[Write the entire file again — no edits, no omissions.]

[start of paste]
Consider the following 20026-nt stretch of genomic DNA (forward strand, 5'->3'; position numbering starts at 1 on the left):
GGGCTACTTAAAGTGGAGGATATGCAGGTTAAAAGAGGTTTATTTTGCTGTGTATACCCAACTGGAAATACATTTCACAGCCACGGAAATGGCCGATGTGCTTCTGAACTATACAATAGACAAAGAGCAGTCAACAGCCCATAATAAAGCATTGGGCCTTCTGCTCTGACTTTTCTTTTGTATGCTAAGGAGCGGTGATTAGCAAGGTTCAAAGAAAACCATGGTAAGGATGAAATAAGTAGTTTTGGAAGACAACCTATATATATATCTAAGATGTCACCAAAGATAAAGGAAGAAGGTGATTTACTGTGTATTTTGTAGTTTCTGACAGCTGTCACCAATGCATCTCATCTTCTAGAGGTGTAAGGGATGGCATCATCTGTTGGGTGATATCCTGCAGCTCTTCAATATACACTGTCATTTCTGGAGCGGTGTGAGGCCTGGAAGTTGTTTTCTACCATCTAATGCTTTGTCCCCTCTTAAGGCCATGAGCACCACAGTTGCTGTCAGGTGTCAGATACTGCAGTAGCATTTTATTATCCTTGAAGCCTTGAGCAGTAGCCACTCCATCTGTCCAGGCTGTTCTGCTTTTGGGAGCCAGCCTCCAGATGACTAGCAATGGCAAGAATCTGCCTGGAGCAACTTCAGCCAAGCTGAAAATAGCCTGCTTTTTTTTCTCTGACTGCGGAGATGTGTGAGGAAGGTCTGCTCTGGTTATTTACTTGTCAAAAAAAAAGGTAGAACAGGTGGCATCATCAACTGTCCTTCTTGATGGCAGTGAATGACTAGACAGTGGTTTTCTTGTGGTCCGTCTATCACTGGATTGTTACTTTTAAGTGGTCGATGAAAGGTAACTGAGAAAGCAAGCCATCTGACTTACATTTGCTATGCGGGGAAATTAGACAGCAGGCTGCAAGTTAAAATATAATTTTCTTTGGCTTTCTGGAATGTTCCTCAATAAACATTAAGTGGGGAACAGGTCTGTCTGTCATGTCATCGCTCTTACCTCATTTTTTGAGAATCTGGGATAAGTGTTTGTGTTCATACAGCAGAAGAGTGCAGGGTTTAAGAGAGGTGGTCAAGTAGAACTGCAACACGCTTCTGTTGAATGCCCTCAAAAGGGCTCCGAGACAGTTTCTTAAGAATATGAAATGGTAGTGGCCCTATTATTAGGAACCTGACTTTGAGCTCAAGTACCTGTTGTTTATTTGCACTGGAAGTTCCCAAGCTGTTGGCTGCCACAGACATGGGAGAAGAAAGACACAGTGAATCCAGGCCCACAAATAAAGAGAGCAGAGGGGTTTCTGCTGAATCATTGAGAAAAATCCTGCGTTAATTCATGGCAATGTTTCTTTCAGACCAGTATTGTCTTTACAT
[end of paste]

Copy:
Consider the following 20026-nt stretch of genomic DNA (forward strand, 5'->3'; position numbering starts at 1 on the left):
GGGCTACTTAAAGTGGAGGATATGCAGGTTAAAAGAGGTTTATTTTGCTGTGTATACCCAACTGGAAATACATTTCACAGCCACGGAAATGGCCGATGTGCTTCTGAACTATACAATAGACAAAGAGCAGTCAACAGCCCATAATAAAGCATTGGGCCTTCTGCTCTGACTTTTCTTTTGTATGCTAAGGAGCGGTGATTAGCAAGGTTCAAAGAAAACCATGGTAAGGATGAAATAAGTAGTTTTGGAAGACAACCTATATATATATCTAAGATGTCACCAAAGATAAAGGAAGAAGGTGATTTACTGTGTATTTTGTAGTTTCTGACAGCTGTCACCAATGCATCTCATCTTCTAGAGGTGTAAGGGATGGCATCATCTGTTGGGTGATATCCTGCAGCTCTTCAATATACACTGTCATTTCTGGAGCGGTGTGAGGCCTGGAAGTTGTTTTCTACCATCTAATGCTTTGTCCCCTCTTAAGGCCATGAGCACCACAGTTGCTGTCAGGTGTCAGATACTGCAGTAGCATTTTATTATCCTTGAAGCCTTGAGCAGTAGCCACTCCATCTGTCCAGGCTGTTCTGCTTTTGGGAGCCAGCCTCCAGATGACTAGCAATGGCAAGAATCTGCCTGGAGCAACTTCAGCCAAGCTGAAAATAGCCTGCTTTTTTTTCTCTGACTGCGGAGATGTGTGAGGAAGGTCTGCTCTGGTTATTTACTTGTCAAAAAAAAAGGTAGAACAGGTGGCATCATCAACTGTCCTTCTTGATGGCAGTGAATGACTAGACAGTGGTTTTCTTGTGGTCCGTCTATCACTGGATTGTTACTTTTAAGTGGTCGATGAAAGGTAACTGAGAAAGCAAGCCATCTGACTTACATTTGCTATGCGGGGAAATTAGACAGCAGGCTGCAAGTTAAAATATAATTTTCTTTGGCTTTCTGGAATGTTCCTCAATAAACATTAAGTGGGGAACAGGTCTGTCTGTCATGTCATCGCTCTTACCTCATTTTTTGAGAATCTGGGATAAGTGTTTGTGTTCATACAGCAGAAGAGTGCAGGGTTTAAGAGAGGTGGTCAAGTAGAACTGCAACACGCTTCTGTTGAATGCCCTCAAAAGGGCTCCGAGACAGTTTCTTAAGAATATGAAATGGTAGTGGCCCTATTATTAGGAACCTGACTTTGAGCTCAAGTACCTGTTGTTTATTTGCACTGGAAGTTCCCAAGCTGTTGGCTGCCACAGACATGGGAGAAGAAAGACACAGTGAATCCAGGCCCACAAATAAAGAGAGCAGAGGGGTTTCTGCTGAATCATTGAGAAAAATCCTGCGTTAATTCATGGCAATGTTTCTTTCAGACCAGTATTGTCTTTACAT